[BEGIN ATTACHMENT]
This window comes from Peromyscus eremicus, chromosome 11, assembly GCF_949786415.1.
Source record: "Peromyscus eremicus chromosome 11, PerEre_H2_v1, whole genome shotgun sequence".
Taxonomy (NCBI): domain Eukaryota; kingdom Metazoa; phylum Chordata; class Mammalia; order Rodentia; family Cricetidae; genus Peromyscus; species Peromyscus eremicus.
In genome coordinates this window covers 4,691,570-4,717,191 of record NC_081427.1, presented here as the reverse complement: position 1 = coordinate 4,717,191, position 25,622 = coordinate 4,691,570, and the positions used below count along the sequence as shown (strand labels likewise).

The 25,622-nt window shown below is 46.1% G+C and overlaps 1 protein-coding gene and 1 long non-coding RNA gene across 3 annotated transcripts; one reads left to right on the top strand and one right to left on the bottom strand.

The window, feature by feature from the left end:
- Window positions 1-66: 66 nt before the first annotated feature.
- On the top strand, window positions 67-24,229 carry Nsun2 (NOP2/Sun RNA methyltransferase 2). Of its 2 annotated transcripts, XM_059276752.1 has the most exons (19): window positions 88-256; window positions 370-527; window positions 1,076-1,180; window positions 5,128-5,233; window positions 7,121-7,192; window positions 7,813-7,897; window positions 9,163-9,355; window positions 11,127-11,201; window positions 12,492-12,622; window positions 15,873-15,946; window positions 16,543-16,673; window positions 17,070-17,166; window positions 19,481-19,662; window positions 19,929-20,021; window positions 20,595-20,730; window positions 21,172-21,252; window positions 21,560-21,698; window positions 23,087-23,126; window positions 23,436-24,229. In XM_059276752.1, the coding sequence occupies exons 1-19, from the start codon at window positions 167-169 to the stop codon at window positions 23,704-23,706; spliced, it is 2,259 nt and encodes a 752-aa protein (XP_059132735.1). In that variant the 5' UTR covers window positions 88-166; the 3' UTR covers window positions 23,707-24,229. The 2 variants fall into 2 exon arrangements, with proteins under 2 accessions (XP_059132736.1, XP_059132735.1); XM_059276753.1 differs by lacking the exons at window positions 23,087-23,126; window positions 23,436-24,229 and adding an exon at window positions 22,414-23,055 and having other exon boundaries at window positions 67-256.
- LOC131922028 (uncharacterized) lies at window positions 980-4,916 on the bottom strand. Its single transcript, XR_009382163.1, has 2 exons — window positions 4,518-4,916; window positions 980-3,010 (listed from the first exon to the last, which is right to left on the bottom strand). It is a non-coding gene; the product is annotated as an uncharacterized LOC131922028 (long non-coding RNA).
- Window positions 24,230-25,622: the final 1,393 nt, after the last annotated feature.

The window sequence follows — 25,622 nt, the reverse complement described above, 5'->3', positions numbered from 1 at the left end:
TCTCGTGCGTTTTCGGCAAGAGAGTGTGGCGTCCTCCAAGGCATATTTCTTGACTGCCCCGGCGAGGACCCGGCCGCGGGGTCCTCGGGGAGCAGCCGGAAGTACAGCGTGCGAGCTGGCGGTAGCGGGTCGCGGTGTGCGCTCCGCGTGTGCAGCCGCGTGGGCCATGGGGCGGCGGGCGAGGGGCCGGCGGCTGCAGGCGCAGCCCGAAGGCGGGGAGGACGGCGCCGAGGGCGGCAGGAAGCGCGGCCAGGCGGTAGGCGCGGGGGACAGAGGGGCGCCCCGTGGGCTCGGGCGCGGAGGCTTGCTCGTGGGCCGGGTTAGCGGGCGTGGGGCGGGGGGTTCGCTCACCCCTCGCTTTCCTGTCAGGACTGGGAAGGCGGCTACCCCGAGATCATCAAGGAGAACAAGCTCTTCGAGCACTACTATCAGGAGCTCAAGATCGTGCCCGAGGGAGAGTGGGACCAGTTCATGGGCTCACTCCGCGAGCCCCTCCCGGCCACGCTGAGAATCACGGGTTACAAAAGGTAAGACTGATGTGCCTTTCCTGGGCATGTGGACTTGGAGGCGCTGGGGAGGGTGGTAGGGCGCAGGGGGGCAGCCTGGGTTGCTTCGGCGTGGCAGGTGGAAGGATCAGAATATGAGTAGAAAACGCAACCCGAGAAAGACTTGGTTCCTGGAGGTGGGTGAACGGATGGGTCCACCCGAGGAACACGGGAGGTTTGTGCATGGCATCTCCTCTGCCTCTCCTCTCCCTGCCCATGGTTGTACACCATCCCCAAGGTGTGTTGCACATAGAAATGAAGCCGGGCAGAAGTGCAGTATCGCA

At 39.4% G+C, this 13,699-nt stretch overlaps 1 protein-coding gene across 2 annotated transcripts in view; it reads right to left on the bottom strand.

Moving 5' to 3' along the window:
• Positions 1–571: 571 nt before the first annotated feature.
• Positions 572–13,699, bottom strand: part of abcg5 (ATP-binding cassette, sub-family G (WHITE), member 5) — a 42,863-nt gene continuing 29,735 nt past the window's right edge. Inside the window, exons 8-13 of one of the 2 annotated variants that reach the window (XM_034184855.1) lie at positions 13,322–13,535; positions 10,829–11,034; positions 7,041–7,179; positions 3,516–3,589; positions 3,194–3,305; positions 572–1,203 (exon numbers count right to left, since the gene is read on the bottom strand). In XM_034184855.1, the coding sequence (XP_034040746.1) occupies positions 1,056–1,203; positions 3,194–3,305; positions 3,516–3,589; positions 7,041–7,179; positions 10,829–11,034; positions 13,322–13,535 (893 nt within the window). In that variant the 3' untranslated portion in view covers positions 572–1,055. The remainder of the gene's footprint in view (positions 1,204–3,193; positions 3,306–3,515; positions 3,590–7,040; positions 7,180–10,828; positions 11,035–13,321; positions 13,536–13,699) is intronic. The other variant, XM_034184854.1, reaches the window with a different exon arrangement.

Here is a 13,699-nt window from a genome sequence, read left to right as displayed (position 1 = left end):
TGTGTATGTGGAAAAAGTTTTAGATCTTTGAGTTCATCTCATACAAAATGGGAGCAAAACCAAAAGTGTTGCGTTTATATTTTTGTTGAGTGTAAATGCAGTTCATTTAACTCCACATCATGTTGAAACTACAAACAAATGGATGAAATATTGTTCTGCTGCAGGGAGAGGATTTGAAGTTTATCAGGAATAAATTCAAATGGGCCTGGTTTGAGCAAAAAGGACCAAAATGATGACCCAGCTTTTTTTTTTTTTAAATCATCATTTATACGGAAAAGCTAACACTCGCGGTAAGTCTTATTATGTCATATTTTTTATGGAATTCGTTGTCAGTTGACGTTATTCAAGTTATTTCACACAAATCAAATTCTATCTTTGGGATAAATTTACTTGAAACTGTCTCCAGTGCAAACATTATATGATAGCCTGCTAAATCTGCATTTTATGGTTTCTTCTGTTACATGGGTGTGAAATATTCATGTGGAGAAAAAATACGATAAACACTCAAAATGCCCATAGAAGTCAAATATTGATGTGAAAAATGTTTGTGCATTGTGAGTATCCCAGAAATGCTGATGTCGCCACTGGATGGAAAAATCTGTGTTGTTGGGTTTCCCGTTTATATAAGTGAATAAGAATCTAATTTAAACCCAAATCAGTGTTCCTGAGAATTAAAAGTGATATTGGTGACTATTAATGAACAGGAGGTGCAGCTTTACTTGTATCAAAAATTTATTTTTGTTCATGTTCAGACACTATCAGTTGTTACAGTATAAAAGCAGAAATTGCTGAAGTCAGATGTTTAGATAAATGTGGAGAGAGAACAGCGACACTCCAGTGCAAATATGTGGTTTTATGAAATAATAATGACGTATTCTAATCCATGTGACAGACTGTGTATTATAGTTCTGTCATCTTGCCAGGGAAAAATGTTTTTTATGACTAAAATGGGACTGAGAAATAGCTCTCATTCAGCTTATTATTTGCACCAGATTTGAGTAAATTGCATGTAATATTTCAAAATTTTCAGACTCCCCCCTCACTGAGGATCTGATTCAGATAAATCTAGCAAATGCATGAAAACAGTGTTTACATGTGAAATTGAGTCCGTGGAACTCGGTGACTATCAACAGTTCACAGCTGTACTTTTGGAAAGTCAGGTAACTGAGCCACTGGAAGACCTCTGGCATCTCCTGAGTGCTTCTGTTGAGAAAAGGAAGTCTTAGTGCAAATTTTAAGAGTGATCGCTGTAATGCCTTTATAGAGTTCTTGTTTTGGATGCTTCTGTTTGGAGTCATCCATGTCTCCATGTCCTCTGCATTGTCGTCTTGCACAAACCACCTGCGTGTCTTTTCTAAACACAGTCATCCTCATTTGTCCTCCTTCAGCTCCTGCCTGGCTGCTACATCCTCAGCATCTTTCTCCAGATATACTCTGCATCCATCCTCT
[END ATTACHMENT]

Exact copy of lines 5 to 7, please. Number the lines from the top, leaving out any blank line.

The 25,622-nt window shown below is 46.1% G+C and overlaps 1 protein-coding gene and 1 long non-coding RNA gene across 3 annotated transcripts; one reads left to right on the top strand and one right to left on the bottom strand.

The window, feature by feature from the left end:
- Window positions 1-66: 66 nt before the first annotated feature.